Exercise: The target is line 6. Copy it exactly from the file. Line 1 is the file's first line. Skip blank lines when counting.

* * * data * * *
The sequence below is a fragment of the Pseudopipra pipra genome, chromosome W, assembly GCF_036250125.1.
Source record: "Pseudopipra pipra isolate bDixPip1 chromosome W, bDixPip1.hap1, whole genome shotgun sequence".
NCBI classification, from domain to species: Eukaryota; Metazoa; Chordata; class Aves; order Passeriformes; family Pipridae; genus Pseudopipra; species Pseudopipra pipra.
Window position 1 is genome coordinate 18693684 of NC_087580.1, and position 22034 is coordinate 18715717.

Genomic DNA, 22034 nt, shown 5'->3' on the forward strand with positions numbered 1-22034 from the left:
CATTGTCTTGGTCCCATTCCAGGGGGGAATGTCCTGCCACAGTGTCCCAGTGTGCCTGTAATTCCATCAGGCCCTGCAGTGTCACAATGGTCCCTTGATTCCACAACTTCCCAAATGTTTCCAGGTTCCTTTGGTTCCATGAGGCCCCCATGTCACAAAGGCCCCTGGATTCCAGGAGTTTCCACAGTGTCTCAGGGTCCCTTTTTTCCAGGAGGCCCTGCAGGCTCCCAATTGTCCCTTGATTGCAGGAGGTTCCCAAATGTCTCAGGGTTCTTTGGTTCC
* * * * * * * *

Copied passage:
CATTGTCTTGGTCCCATTCCAGGGGGGAATGTCCTGCCACAGTGTCCCAGTGTGCCTGTAATTCCATCAGGCCCTGCAGTGTCACAATGGTCCCTTGATTCCACAACTTCCCAAATGTTTCCAGGTTCCTTTGGTTCCATGAGGCCCCCATGTCACAAAGGCCCCTGGATTCCAGGAGTTTCCACAGTGTCTCAGGGTCCCTTTTTTCCAGGAGGCCCTGCAGGCTCCCAATTGTCCCTTGATTGCAGGAGGTTCCCAAATGTCTCAGGGTTCTTTGGTTCC